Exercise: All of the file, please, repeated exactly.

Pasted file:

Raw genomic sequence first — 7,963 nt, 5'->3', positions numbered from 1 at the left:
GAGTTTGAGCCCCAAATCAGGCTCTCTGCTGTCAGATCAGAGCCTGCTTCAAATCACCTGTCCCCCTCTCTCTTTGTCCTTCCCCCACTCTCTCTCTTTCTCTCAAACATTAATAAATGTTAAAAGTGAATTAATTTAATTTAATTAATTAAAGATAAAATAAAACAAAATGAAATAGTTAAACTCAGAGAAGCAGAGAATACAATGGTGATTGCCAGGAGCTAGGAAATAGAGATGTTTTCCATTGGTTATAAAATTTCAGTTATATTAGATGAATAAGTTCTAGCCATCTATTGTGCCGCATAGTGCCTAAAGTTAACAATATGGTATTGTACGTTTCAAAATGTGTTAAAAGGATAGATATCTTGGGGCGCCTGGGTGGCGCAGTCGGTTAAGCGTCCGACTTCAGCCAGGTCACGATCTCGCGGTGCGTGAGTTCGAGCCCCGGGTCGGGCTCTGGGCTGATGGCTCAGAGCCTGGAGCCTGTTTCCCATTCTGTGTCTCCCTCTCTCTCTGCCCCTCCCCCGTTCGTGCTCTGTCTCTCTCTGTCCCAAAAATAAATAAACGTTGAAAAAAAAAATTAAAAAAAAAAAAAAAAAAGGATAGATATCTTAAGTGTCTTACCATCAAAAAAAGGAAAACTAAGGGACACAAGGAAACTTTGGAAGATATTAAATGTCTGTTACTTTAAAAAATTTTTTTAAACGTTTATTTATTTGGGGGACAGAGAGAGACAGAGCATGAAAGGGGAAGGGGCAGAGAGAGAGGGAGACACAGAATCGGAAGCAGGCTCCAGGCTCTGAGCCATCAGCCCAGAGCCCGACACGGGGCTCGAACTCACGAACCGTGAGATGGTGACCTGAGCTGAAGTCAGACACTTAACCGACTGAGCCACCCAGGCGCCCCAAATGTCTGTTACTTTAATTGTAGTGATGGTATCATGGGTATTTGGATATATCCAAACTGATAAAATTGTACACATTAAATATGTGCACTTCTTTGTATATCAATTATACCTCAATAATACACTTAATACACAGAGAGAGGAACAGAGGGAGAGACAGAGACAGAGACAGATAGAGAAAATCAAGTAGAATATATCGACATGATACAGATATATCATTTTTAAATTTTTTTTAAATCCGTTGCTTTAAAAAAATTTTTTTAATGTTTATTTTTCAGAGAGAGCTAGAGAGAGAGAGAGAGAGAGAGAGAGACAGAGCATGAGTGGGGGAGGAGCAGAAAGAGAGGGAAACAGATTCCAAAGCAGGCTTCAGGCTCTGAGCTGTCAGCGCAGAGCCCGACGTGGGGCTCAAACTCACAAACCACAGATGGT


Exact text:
Raw genomic sequence first — 7,963 nt, 5'->3', positions numbered from 1 at the left:
GAGTTTGAGCCCCAAATCAGGCTCTCTGCTGTCAGATCAGAGCCTGCTTCAAATCACCTGTCCCCCTCTCTCTTTGTCCTTCCCCCACTCTCTCTCTTTCTCTCAAACATTAATAAATGTTAAAAGTGAATTAATTTAATTTAATTAATTAAAGATAAAATAAAACAAAATGAAATAGTTAAACTCAGAGAAGCAGAGAATACAATGGTGATTGCCAGGAGCTAGGAAATAGAGATGTTTTCCATTGGTTATAAAATTTCAGTTATATTAGATGAATAAGTTCTAGCCATCTATTGTGCCGCATAGTGCCTAAAGTTAACAATATGGTATTGTACGTTTCAAAATGTGTTAAAAGGATAGATATCTTGGGGCGCCTGGGTGGCGCAGTCGGTTAAGCGTCCGACTTCAGCCAGGTCACGATCTCGCGGTGCGTGAGTTCGAGCCCCGGGTCGGGCTCTGGGCTGATGGCTCAGAGCCTGGAGCCTGTTTCCCATTCTGTGTCTCCCTCTCTCTCTGCCCCTCCCCCGTTCGTGCTCTGTCTCTCTCTGTCCCAAAAATAAATAAACGTTGAAAAAAAAAATTAAAAAAAAAAAAAAAAAAGGATAGATATCTTAAGTGTCTTACCATCAAAAAAAGGAAAACTAAGGGACACAAGGAAACTTTGGAAGATATTAAATGTCTGTTACTTTAAAAAATTTTTTTAAACGTTTATTTATTTGGGGGACAGAGAGAGACAGAGCATGAAAGGGGAAGGGGCAGAGAGAGAGGGAGACACAGAATCGGAAGCAGGCTCCAGGCTCTGAGCCATCAGCCCAGAGCCCGACACGGGGCTCGAACTCACGAACCGTGAGATGGTGACCTGAGCTGAAGTCAGACACTTAACCGACTGAGCCACCCAGGCGCCCCAAATGTCTGTTACTTTAATTGTAGTGATGGTATCATGGGTATTTGGATATATCCAAACTGATAAAATTGTACACATTAAATATGTGCACTTCTTTGTATATCAATTATACCTCAATAATACACTTAATACACAGAGAGAGGAACAGAGGGAGAGACAGAGACAGAGACAGATAGAGAAAATCAAGTAGAATATATCGACATGATACAGATATATCATTTTTAAATTTTTTTTAAATCCGTTGCTTTAAAAAAATTTTTTTAATGTTTATTTTTCAGAGAGAGCTAGAGAGAGAGAGAGAGAGAGAGAGAGACAGAGCATGAGTGGGGGAGGAGCAGAAAGAGAGGGAAACAGATTCCAAAGCAGGCTTCAGGCTCTGAGCTGTCAGCGCAGAGCCCGACGTGGGGCTCAAACTCACAAACCACAGATGGT